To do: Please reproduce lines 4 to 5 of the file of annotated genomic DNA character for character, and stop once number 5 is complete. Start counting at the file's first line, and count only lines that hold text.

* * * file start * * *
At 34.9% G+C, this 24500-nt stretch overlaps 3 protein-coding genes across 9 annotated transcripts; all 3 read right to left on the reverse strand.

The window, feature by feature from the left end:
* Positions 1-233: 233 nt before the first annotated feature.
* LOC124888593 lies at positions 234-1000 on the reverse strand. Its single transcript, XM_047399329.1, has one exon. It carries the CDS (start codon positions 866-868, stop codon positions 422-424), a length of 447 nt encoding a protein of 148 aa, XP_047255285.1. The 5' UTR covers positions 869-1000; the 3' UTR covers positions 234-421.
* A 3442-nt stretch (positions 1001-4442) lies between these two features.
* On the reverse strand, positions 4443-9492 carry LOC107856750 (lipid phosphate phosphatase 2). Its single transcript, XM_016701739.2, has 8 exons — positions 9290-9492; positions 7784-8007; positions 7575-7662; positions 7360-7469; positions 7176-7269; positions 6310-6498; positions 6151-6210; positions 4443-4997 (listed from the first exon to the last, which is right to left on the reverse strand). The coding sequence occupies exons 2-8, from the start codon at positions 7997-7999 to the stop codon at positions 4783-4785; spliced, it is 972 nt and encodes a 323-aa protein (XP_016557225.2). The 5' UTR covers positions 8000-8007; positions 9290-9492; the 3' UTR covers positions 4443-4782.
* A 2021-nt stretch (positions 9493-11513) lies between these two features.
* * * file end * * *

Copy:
* LOC124888593 lies at positions 234-1000 on the reverse strand. Its single transcript, XM_047399329.1, has one exon. It carries the CDS (start codon positions 866-868, stop codon positions 422-424), a length of 447 nt encoding a protein of 148 aa, XP_047255285.1. The 5' UTR covers positions 869-1000; the 3' UTR covers positions 234-421.
* A 3442-nt stretch (positions 1001-4442) lies between these two features.